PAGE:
There will be clear winners and losers if U.S. President Donald Trump continues with plans to reform trade and financial regulations this year, according to a panel of portfolio managers from Foyston Gordon and Payne Inc. who spoke at a client event in Toronto yesterday.
Trump’s intention to adjust border taxes for countries exporting products to the United States will inevitably affect companies reliant on trade, said Stephen Mitchell, senior vice-president and portfolio manager of global equities. Obvious beneficiaries will include American manufacturers that export products to other countries, he noted, using the example of a company in his team’s portfolio that exports automobile mirrors.
“All of their manufacturing is done in Michigan, and two-thirds of their production is exported . . . so they would be an obvious winner,” said Mitchell. “But what we don’t know is whether there’s going to be a countervailing on tariffs from other countries. A reduction of tax for [the company] might be offset by the possibility of limited export opportunities, so that would have to be something we weigh through.”
Trade barriers will affect exporters from Mexico and China but will also create opportunities for value investors seeking companies at a discount, noted Mohammed Ahmad, vice-president and portfolio manager of emerging markets equities.
Ahmad noted his team’s portfolio was underweight on investments in Mexico and China before the U.S. election because Mexican valuations were too high and he questioned the quality of certain Chinese companies. But those markets are becoming more volatile because of Trump’s protectionist stance.
As a result, certain investments are “now within reach,” said Ahmad, noting the emerging markets equities’ team has added a Mexican subsidiary that has experienced lower valuations since the election to its portfolio.
As well, investors should keep an eye on China, which has a lot to lose when it comes to trade, according to Ahmad. “It’s a big part of trade. Any deficit the U.S. has and any policy change with trade in China will have a bigger impact in the economy. It’s not our belief that there’s going to be wholesale trade restrictions with China initiated by the Trump administration, but the challenge is the U.S. can start off with specific trade measures and China can retaliate.”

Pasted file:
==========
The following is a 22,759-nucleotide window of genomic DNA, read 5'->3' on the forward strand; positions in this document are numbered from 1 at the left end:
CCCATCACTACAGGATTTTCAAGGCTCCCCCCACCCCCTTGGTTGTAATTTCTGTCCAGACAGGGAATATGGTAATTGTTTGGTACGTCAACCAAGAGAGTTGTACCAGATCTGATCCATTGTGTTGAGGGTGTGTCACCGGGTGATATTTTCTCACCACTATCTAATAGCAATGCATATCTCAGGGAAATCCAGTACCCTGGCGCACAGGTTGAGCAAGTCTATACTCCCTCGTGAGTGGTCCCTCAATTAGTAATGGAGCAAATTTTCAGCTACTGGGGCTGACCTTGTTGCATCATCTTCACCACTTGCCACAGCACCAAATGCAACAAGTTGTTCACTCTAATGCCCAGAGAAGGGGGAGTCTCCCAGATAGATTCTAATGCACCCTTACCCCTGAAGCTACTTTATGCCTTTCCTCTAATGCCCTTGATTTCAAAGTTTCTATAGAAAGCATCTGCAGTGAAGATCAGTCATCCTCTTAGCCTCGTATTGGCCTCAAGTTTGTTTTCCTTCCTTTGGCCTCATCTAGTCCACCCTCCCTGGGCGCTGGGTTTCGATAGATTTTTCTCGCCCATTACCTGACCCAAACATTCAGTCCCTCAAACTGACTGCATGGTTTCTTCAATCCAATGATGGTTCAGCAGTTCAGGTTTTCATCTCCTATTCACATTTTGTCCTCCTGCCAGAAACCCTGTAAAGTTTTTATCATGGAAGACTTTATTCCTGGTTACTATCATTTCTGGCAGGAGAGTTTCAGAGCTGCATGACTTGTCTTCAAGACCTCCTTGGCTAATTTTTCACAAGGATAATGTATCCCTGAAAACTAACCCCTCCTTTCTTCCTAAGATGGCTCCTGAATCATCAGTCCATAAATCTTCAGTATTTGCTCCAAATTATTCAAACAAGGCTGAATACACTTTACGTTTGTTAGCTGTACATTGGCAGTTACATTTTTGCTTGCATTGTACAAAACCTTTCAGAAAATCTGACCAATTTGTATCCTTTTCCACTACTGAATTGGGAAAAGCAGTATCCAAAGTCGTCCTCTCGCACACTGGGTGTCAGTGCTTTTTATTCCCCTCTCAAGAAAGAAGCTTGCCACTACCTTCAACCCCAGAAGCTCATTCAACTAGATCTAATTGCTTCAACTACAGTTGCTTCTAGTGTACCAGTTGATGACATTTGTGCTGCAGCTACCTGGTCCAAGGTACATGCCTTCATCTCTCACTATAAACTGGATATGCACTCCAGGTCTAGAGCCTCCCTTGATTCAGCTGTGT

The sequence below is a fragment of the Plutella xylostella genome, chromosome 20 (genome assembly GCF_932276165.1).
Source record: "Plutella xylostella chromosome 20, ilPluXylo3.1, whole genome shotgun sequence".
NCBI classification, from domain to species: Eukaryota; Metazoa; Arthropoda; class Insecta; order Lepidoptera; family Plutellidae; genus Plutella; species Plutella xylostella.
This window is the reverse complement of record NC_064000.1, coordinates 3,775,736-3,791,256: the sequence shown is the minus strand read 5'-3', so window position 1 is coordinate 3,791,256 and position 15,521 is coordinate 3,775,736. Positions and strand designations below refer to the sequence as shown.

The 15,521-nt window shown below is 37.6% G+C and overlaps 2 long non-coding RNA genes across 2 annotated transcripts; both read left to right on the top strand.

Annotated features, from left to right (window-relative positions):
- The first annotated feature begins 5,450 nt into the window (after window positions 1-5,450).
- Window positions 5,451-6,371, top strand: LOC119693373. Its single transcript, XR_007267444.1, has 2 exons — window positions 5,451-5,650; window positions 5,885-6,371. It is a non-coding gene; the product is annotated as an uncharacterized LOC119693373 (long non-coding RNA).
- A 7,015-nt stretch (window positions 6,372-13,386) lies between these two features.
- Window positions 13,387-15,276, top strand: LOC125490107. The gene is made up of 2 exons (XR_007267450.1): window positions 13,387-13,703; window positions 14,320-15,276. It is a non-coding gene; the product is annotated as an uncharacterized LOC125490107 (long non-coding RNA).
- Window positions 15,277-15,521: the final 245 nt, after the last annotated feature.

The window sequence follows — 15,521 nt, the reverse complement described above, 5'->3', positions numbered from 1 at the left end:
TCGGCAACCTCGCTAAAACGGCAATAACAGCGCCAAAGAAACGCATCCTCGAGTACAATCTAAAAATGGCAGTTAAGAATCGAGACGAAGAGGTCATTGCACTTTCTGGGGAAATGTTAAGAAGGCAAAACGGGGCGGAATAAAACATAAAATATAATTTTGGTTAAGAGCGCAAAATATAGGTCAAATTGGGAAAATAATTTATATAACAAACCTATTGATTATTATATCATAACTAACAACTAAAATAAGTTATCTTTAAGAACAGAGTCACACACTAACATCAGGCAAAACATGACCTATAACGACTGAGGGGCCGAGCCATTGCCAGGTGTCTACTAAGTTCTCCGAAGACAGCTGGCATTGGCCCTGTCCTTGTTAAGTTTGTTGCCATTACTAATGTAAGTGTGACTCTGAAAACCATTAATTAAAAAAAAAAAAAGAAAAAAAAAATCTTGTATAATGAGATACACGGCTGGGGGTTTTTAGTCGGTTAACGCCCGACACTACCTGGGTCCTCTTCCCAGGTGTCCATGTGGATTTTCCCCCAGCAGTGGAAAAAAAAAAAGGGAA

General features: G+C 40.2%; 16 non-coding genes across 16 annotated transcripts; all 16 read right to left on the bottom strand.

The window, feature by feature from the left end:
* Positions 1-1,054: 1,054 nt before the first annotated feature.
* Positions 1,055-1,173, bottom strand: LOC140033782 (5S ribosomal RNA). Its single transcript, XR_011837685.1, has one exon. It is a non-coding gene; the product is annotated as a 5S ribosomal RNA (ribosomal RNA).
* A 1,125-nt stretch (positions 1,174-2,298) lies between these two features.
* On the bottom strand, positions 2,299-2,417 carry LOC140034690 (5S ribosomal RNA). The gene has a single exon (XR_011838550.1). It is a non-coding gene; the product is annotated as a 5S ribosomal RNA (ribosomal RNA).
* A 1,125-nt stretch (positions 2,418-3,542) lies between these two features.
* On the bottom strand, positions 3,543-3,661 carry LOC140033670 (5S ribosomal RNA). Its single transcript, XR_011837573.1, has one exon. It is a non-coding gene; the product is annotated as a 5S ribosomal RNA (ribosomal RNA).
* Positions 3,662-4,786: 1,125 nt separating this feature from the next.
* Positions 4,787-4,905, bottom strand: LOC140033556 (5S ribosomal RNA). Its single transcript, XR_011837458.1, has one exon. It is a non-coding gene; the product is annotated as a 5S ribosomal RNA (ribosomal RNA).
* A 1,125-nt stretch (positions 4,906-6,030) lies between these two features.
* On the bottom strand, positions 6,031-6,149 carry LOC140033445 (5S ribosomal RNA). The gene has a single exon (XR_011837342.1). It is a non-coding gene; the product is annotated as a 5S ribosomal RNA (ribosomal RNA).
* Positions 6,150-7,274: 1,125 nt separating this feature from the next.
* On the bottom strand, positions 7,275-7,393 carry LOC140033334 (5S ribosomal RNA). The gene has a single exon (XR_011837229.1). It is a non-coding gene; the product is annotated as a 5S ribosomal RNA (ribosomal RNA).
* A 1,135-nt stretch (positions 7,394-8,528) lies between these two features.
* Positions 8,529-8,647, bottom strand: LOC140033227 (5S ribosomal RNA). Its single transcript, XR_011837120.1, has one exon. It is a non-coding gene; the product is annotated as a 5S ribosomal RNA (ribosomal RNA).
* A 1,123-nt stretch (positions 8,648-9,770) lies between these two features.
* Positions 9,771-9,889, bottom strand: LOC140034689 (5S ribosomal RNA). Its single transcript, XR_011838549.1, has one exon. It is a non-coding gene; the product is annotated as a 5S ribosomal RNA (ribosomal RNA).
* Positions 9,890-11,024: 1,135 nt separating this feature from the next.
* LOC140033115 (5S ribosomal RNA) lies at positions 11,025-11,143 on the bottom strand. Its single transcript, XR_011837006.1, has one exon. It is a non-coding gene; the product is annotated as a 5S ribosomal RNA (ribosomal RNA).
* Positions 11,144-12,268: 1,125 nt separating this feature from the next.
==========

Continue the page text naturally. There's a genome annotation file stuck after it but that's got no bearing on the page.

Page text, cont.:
Compared to countries that are heavily reliant on exports, countries with a bigger domestic focus, such as Brazil, face less of a threat from Trump’s trade policies, noted Ahmad.
In addition, some businesses, such as U.S. banks, are profiting from Trump’s desire to lessen financial regulations, said Mitchell. “The most important thing those banks need to have is rising interest rates. Banks are not making money on mortgages right now because of the capital costs they have and low spreads. Our perspective is this will improve. Relaxed regulations help . . . and most [banks] are up 20 per cent since the election.”
Another Trump effect is the sudden spike in interest rates, said Robert Head, senior vice-president and portfolio manager of fixed income at Foyston Gordon and Payne. But while markets have reacted positively since the end of 2016, Head noted there’s still much uncertainty around how inflationary pressures will affect fixed-income investments in the long term.
There’s much to “sort through what Trump is saying to see what’s feasible,” said Head. “How will he finance tax reform and infrastructure and what would that entail? How would more borrowing from his administration affect interest rates?”